Maximum effective ISO is an estimate of the highest sensitivity at which a camera can capture excellent quality photos.
Cameras with higher effective ISO will be better choices for indoor photography, night shooting, and indoor sports photography, especially if you intend to make large prints.
You can learn more at our glossary entry.
Maximum effective ISO test data courtesy of DxO Mark.A7 II test data on DxO Mark A6000 test data on DxO Mark
Amazing image quality for the price; Blazing-fast hybrid autofocus; Swift burst shooting with generous buffer depths; Good battery life with LCD monitor; More compact than a DSLR; In-camera Wi-Fi wireless networking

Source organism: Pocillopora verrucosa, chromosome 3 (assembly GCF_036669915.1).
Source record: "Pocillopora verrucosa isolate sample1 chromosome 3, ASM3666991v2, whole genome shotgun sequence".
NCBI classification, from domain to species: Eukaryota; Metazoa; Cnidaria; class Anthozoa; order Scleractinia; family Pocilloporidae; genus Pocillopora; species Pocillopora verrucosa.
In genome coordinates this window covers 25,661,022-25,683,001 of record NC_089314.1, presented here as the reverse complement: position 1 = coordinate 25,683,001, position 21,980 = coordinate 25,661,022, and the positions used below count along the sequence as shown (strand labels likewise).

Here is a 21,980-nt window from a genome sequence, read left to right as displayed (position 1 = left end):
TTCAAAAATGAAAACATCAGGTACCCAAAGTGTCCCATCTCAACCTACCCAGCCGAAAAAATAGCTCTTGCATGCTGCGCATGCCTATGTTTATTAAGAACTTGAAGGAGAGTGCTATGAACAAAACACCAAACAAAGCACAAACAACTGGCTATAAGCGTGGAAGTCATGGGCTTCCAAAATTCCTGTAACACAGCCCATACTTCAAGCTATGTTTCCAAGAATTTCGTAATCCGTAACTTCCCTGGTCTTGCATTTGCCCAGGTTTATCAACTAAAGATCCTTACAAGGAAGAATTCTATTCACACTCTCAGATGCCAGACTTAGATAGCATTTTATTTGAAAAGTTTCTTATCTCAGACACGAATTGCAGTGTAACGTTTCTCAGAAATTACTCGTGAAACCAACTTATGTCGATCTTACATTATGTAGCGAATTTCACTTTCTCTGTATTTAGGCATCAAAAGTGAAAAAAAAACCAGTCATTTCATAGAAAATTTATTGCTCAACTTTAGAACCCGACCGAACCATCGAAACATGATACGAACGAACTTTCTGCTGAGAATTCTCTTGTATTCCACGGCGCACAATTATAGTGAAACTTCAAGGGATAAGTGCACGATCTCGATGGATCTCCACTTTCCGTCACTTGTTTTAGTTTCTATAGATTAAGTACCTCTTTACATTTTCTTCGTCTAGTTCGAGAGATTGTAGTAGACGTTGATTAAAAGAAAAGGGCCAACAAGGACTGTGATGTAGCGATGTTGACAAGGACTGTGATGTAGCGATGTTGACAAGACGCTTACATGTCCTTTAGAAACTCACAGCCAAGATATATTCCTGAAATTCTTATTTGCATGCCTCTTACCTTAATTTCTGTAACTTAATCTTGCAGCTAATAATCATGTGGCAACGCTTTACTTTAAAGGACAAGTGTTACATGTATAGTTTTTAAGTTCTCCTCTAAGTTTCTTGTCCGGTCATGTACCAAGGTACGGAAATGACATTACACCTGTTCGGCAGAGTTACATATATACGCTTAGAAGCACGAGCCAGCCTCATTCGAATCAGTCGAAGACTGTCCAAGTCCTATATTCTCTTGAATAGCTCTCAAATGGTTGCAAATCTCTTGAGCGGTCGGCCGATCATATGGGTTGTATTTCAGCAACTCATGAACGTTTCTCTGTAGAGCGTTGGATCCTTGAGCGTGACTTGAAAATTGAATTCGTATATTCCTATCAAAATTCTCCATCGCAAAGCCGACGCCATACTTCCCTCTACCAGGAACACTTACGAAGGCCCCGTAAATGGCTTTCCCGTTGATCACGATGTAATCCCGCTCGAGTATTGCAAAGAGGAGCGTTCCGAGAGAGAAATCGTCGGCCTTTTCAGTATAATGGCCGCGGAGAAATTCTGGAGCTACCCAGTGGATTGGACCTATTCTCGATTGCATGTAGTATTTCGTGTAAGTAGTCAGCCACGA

Continuous autofocus can't match its burst rate; High-ISO JPEGs can look overprocessed; Sluggish startup; No touch-screen display; Wi-Fi can be a bit frustrating to use
Excellent 5-axis sensor-shift image stabilization; Sensor-shift IS brings stabilization to nearly any lens; Much-improved ergonomics and top-deck control layout; 'Mark II' maintains same impressive image quality, dynamic range and high ISO performance; XAVC S 50Mbps video format; Faster start-up time; Hybrid AF performs well with good continuous AF.
(Similar to A7): Loud shutter (but electronic first-curtain helps); Battery life could be better; Low-light AF still not as good as most DSLRs; High ISO JPEGs look over-processed; Slow buffer clearing; Limited selection of native Sony FE lenses (but it's getting better).